Rivers of people flood Rome everyday to collect memories and absorb something out of its the dense history. Under the cold waters in center of the squares of Rome, for few seconds, the loud busy city becomes quiet again, suspended in time.
Utopia: a desired land, appearing as a vision just in the dreams of the pilgrim.
The monumental white marbles and statues spitting fresh jets of water become in this way the catalyst for a series of stories and journeys, including mine, and enables us to disconnect from what we see. The bottom of the fountains becomes a symbolic territory where thousands of underwater stories take place.
The work was created during a Fellowship at the British School at Rome,
and awarded with an honorable mention at the Jill Todd Award 2014.
The prints are 20x24" Ed 3 2014 printed in the colour darkrooms at GSA, Glasgow
The work began as a spontaneous reaction to the city while I was looking at the relationship between people and public spaces for my original residency research proposal about the open-air cinemas of the city.
While absorbing the innumerable stimuli of Rome I ended up looking at an old photograph in a museum. The picture, taken in 1865, shows piazza Navona, one of the main squares of Rome, completely flooded. Apparently the Pope, which was ruling the city at the time, took the conscious decision to flood the square in the summer to give a bit of freshness to his people. Meanwhile, in winter 2014, due to almost a month of rain, the river Tiber started overflowing, submerging a vast portion of the villages on the north side of the city. Since my encounter with that photograph I started observing more carefully the role of the city’s numerous working fountains. Despite their age and the reason why they were built I was interested in what their use is now, paying specific attention to the contrast between the monumental function and their actual use. I observed that one of the regular groups of people using those waters were people considered marginal in Italian society: the rose venders. Their use of the fountains is strictly related to the massive presence of tourists: immersing the roses in the water to keep them fresh and alive in the hope of afterwards selling them. I entered one of the many tourists’ shops, bought a disposable underwater camera and put my hands in the same waters, performing the same action over and over. I guess was tracing a sort of journey throughout the city following the rose petals on the surface of the water, questioning the roles of the pilgrims and the tourists and their relationship based on roses and water.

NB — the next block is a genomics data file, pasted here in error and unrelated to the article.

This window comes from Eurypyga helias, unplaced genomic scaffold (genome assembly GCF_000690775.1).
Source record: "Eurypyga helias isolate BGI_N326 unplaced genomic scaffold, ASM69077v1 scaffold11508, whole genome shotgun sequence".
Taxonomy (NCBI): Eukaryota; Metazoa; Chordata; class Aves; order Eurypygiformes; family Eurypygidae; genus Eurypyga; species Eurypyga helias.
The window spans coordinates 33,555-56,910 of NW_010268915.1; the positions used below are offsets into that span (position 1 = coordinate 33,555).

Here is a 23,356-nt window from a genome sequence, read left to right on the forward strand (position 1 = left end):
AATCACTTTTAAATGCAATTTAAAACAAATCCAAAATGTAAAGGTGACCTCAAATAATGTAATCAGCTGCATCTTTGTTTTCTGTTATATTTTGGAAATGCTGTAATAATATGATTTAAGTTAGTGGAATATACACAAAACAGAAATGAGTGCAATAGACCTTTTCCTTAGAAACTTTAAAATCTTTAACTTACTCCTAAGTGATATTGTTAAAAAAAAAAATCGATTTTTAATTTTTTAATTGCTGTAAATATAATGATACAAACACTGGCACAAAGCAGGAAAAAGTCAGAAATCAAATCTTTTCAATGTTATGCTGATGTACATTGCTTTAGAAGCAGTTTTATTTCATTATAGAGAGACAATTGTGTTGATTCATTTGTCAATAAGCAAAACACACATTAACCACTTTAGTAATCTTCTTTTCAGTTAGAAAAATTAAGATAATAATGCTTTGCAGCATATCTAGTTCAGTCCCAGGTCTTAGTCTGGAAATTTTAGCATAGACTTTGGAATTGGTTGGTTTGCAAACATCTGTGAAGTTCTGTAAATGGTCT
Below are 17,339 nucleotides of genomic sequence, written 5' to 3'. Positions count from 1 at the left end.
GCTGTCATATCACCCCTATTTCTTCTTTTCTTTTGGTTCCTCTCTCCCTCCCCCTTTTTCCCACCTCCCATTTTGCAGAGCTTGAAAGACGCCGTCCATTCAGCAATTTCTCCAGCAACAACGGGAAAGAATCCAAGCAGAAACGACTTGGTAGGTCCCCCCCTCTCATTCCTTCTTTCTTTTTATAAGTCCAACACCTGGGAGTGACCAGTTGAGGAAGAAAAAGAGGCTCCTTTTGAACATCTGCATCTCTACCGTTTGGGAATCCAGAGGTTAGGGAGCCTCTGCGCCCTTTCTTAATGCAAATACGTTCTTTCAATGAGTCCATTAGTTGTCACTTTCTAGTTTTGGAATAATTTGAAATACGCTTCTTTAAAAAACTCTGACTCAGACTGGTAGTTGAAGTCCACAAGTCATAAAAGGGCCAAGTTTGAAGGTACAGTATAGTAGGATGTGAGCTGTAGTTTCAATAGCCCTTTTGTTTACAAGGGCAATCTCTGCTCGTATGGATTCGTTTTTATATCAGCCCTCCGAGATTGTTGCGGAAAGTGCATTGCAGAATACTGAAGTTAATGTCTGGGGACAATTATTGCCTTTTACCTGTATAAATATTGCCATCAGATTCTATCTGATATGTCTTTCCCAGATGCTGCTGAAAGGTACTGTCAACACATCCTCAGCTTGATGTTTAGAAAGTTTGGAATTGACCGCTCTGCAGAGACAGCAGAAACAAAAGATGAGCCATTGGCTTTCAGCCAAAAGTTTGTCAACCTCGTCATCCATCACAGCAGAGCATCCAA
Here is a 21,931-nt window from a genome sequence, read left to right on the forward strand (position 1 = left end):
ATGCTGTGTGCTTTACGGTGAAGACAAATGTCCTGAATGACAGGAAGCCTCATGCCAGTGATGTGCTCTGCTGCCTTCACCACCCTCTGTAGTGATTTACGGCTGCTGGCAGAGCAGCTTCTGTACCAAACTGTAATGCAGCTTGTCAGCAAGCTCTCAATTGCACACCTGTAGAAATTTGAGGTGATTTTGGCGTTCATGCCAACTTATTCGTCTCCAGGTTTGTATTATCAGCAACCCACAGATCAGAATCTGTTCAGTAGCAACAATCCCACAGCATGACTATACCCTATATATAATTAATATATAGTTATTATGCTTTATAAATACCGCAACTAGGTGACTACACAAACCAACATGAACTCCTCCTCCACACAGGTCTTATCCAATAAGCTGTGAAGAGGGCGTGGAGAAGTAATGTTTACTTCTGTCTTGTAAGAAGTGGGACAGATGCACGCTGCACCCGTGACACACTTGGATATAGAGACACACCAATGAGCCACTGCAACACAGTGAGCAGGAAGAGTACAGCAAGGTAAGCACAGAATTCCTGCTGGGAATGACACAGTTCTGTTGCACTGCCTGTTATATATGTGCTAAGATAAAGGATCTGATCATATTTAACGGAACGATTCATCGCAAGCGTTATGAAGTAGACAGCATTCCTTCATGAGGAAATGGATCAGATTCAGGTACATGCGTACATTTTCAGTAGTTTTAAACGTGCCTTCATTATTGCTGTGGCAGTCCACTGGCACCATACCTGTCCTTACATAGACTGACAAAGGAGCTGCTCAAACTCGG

The work conveys the idea of an "otherworld", a series of unseen landscapes emerging from one of the most photographed cities in the world. These landscapes are in stark contrast with the busy city; they talk about somewhere far away, alien and silent. I like to think that the absence of human figures in the work is balanced by the evocation of these fragile imaginary worlds. The bottom of the fountains becomes a symbolic territory where thousands of underwater stories take place.